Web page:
Tokyo Travel Guide

Chinzan-so Japanese Gardens

 

 

 

  Highlights of Singapore

Highlights of Tokyo


Shinjuku

Kabukicho

Roppongi

Ginza

Shibuya

Harajuku

Asakusa

Akihabara

Chiyoda

Odaiba

Tsukiji Fish Markets

 

Yokohama Chinatown

Kamakura

 

Temples in Tokyo

 

Sensoji Temple

Zojoji Temple

Meiji Jingu Shrine

Hanazono Shrine

Yasukuni Shrine

 

Japanese Gardens

 

Happo-en

Chinzan-so

 

Tours of Tokyo

 

Tokyo Restaurant Guide

Japanese Food Guide

Tokyo Takoyaki Museum

 

Free Wifi Internet access

 

ATM cash machines &

Foreign Exchange

 

Tokyo Nightlife

 

Budget Hotels

3 Star Hotels

4 Star Hotels

5 Star Hotels

 

Sumo Wrestling

 

 

 



Chinzan-so are traditional Japanese gardens located within Tokyo. The land once belonged to Prince Aritomo Yamagata who built his mansion here during the Meiji Era (1868 - 1912) then built the beautiful gardens around it.

 

 

The ownership of the land and garden were passed down to Baron Heitaro Fujita who brought a number of significant cultural items to the gardens including the three tiered pagoda. There are 10 famous sites to be found at Chinzan-so gardens each with an interesting history and relevance to the site.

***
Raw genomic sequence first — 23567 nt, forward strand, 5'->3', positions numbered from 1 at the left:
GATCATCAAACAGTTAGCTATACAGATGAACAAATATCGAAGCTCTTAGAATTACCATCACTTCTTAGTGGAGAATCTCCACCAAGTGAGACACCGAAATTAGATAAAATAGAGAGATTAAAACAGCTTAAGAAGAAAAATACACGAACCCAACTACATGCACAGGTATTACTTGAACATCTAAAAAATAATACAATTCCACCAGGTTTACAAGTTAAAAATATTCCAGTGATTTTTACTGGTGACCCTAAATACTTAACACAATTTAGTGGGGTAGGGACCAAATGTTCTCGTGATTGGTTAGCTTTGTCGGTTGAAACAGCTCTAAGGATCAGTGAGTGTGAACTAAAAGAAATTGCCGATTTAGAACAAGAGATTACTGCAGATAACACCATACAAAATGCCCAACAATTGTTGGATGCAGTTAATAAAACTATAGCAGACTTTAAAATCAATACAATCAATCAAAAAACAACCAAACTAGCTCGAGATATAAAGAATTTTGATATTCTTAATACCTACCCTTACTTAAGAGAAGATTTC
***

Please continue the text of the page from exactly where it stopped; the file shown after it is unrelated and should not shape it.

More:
Yusui Lake Chinzan-so gardens

Yusui Lake is a man made lake built in the middle of the gardens at the top of the lake is Chosyubaku Waterfall

 

Chosyubaku Waterfall Chinzan-so

 

 

Last updated 15th November 2011

Chinzan-so Japanese Gardens Tokyo

Three tiered pagoda

 

The three tiered pagoda was brought to Chinzan-so by Baron Heitaro Fujita in 1925 from Hiroshima. Legend says that the pagoda was built with out using any nails in the Chikurin-ji temple in Hiroshima around 802 -852 AD. Two other historical pagodas can be found in Tokyo - the five tiered pagoda at Ueno Kanenji temple (built in the Edo period 1603 - 1868) and the five tiered pagoda in the Ikegami Honmonji temple (also built in the Edo period).

 

Stone statues of Rakan (Rakanseki) through Chizan-so gardens are 20 statues from the original 500 statues carved from sketches the Japanese painter Jakucho Ito (1603 - 1696). The statues were originally located in the Sekihoji temple in Fushimi, Kyoto. Rakan represents a spiritual practitioner who has attained a high level of enlightenment.

 

Rakan stone statues

 

 

 

 

 

 

 

  Tokyo Travel Guide Footer

* Privacy Policy  * Contact Us

2016 Tokyo Travel Guide

tripAtrek Online Travel Magazine